Interestingly, exact solution to the ordering problem, or the traveling salesman problem (TSP) in common terminology, is one of the most complex problems, classified under combinatorial optimization. Traveling to n cities (vertices) requires checking (n-1)! possibilities. In my endeavor, 3,000 locations had 4*10^9131 possible solutions. This number is larger than the number of sands in any beach I know of!

This post investigates the performance of R packages: **TSP** and **tspmeta**. The results were significantly satisfactory for my use. Particularly, the ability to manipulate data in R is glorious.

TSP-R package does not provide a built-in exact solver but provides following 7 **heuristic solutions**:

- 2-opt
- Nearest Neighbor
- Repetitive Nearest Neighbor
- Insertion algorithms (nearest, farthest, cheapest and arbitrary)

** #1 TPS225.tsp**:** 225 vertices in 2D**

The following code input your TSP225.csv file and outputs your solution and the visualization. The ‘tour’ object generated is a class of *TOUR* and *integer*; it contains your solution.

library(tspmeta)
TSP225 <- read.csv("TSP225.csv")
coords.df <- data.frame(long=TSP225$Long, lat=TSP225$Lat)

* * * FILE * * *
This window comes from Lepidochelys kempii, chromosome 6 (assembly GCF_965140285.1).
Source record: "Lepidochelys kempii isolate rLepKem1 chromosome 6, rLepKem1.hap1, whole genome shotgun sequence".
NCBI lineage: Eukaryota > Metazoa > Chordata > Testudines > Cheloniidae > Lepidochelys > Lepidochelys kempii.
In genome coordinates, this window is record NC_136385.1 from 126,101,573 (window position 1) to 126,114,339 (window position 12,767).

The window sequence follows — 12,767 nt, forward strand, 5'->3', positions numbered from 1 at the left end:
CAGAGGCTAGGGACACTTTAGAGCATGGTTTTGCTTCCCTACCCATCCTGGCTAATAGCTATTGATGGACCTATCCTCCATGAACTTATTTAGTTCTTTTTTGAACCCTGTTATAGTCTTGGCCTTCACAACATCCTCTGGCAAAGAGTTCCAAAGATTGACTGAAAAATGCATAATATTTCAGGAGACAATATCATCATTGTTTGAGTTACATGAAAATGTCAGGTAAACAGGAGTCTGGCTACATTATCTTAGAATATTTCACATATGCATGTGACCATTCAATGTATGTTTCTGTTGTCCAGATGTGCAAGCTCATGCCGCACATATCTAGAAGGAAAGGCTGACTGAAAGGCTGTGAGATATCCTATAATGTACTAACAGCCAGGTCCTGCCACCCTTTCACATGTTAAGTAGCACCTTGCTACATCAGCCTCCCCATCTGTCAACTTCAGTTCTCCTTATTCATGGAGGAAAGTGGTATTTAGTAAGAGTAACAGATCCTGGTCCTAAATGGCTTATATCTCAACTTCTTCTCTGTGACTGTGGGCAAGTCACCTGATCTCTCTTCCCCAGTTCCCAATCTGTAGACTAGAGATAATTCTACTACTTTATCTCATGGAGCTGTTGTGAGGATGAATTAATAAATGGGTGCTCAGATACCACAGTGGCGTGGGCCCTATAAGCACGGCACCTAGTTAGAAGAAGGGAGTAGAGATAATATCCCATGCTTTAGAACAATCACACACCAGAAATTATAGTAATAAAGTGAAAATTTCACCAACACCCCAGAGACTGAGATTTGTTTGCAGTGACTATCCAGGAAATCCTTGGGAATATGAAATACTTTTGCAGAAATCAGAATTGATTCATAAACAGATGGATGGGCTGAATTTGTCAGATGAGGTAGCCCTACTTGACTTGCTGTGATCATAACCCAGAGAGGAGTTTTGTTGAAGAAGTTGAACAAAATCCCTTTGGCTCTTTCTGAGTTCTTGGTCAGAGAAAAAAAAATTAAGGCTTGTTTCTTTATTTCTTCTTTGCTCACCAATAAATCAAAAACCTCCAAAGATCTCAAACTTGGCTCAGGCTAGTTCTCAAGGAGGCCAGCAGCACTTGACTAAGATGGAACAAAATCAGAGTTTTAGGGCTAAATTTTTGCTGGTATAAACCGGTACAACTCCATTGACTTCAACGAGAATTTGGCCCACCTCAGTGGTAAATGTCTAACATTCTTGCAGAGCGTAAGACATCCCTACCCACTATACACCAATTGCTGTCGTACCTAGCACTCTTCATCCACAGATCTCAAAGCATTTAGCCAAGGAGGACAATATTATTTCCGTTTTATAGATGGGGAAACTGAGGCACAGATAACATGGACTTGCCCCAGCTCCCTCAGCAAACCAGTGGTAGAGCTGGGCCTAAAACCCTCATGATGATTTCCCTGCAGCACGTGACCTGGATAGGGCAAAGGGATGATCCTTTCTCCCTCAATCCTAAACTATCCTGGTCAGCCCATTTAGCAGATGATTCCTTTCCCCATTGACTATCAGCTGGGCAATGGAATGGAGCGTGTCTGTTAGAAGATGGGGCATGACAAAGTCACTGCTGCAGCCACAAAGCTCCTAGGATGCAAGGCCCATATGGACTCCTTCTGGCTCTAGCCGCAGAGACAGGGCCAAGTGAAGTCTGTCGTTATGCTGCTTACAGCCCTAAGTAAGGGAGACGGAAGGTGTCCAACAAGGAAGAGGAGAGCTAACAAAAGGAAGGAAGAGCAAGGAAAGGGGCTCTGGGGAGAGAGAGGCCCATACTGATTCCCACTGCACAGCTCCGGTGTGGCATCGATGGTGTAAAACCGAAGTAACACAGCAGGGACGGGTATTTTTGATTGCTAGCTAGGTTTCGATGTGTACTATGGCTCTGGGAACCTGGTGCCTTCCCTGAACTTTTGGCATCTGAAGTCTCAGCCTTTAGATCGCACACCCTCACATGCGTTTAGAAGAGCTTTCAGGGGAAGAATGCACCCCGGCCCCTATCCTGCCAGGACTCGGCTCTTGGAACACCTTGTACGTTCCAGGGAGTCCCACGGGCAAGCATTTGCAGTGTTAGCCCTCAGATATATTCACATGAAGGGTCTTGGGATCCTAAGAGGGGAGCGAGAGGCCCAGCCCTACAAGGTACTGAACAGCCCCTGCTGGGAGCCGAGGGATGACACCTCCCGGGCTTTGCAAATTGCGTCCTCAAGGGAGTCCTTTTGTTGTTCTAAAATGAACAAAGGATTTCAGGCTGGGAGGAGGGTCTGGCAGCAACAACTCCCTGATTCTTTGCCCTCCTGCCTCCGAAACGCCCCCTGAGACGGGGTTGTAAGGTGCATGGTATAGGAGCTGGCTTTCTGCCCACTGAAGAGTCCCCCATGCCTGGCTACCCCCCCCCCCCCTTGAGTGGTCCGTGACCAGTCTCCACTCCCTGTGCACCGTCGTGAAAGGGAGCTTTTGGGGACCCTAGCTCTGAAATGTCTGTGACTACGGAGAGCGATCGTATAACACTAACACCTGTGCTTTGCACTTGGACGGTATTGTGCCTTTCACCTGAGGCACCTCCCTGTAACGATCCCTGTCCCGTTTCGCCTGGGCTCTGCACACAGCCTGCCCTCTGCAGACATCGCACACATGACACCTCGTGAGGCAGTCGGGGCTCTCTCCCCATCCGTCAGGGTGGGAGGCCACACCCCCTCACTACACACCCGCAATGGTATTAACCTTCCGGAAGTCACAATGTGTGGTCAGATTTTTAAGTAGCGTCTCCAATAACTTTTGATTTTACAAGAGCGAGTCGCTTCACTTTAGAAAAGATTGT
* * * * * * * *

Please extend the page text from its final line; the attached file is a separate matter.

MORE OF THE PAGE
coords.mx <- as.matrix(coords.df)
# Compute distance matrix
dist.mx <- dist(coords.mx)
# Construct a TSP object
tsp.ins <- tsp_instance(coords.mx, dist.mx )
#
tour <- run_solver(tsp.ins, method="2-opt")
#Plot
autoplot(tsp.ins, tour)

**Comparing solutions**: Plot below shows the optimal tour length for the 7 heuristic solutions and the exact solution by Concorde. For Concorde solution, I used NEOS-Server hosted at UW-Madison.

methods <- c("nearest_insertion", "farthest_insertion",
"cheapest_insertion", "arbitrary_insertion", "nn", "repetitive_nn",
"2-opt")
tours <- sapply(methods, FUN = function(m) run_solver(tsp.ins, method = m), simplify = FALSE)
dotchart(c(sapply(tours, FUN = attr, "tour_length"), "Concorde, NEOS)" = 3916),
xlab = "Tour length (n=225)", main="Heuristic Solutions vs. Exact (concorde)")

** #2 3000 random vertices in ****2D**

Apparently, as the number of vertices grow, difference between the exact solution and other heuristic solutions grow significantly. 2-opt solutions is closest to the optimal. Repeating 2-opt solution and picking the smallest value got me really close to the exact solution (its not shown below.)

Some useful stuff:

Order Theory

TPS – Infrastructure for the Traveling Salesperson Problem

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